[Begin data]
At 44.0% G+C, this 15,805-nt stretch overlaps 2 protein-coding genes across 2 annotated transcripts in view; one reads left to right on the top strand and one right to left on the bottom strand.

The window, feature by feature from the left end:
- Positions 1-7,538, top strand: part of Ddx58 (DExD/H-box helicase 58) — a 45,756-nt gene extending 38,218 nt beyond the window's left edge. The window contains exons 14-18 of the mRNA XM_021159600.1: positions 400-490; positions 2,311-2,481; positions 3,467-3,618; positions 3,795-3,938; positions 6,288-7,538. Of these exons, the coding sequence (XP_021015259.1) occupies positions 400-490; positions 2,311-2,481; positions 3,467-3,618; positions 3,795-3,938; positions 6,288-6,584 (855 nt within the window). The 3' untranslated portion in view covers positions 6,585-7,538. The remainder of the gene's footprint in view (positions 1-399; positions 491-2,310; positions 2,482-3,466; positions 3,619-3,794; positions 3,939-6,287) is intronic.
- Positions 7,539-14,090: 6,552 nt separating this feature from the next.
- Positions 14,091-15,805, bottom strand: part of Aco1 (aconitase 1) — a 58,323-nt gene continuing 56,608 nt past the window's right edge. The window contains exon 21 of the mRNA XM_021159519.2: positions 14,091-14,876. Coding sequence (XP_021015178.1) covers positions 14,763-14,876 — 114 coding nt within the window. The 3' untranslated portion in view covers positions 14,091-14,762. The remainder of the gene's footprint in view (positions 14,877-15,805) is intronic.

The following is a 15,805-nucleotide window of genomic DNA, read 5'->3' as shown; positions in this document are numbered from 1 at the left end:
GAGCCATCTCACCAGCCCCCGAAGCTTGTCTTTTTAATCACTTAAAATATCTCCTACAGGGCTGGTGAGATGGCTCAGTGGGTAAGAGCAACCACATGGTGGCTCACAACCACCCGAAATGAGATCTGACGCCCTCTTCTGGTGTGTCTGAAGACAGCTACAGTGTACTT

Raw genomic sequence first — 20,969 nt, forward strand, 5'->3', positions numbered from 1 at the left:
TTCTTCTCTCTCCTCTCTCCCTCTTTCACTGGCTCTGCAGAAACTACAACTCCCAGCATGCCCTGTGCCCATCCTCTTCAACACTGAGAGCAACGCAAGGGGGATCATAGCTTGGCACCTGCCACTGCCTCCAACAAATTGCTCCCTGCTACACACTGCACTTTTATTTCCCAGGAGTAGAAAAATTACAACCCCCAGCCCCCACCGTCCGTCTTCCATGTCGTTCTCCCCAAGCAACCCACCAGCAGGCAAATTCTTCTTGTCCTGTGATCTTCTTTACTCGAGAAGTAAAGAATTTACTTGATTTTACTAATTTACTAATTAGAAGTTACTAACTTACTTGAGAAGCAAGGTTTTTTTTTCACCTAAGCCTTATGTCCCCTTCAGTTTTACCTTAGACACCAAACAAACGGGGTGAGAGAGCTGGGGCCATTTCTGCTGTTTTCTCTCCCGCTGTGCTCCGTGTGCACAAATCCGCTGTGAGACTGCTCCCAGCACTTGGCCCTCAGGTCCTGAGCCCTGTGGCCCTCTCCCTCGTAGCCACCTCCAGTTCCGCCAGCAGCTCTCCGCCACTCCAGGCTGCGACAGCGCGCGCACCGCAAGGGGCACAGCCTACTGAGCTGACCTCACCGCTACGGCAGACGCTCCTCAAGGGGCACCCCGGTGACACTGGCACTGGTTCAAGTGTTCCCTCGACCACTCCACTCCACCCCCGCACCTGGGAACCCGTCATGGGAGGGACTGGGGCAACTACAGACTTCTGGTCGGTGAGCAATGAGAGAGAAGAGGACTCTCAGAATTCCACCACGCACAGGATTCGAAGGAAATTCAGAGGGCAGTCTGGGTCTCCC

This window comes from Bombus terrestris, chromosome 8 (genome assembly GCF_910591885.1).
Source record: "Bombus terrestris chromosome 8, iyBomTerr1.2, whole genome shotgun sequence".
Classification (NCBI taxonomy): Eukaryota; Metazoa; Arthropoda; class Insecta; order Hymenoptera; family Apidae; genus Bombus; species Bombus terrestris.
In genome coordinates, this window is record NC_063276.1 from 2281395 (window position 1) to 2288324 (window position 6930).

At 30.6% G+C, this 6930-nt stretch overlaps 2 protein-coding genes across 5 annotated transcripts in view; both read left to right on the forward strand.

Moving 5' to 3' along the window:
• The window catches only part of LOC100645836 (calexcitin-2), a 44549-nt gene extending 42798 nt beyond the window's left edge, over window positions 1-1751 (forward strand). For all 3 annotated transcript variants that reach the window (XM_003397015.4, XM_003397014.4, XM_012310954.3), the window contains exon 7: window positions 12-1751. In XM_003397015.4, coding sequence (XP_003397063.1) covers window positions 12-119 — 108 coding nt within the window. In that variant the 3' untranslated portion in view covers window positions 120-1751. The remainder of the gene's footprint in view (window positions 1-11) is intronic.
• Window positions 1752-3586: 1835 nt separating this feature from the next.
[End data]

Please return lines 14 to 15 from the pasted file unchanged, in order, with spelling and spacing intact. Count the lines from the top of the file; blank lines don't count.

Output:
At 30.6% G+C, this 6930-nt stretch overlaps 2 protein-coding genes across 5 annotated transcripts in view; both read left to right on the forward strand.

Moving 5' to 3' along the window: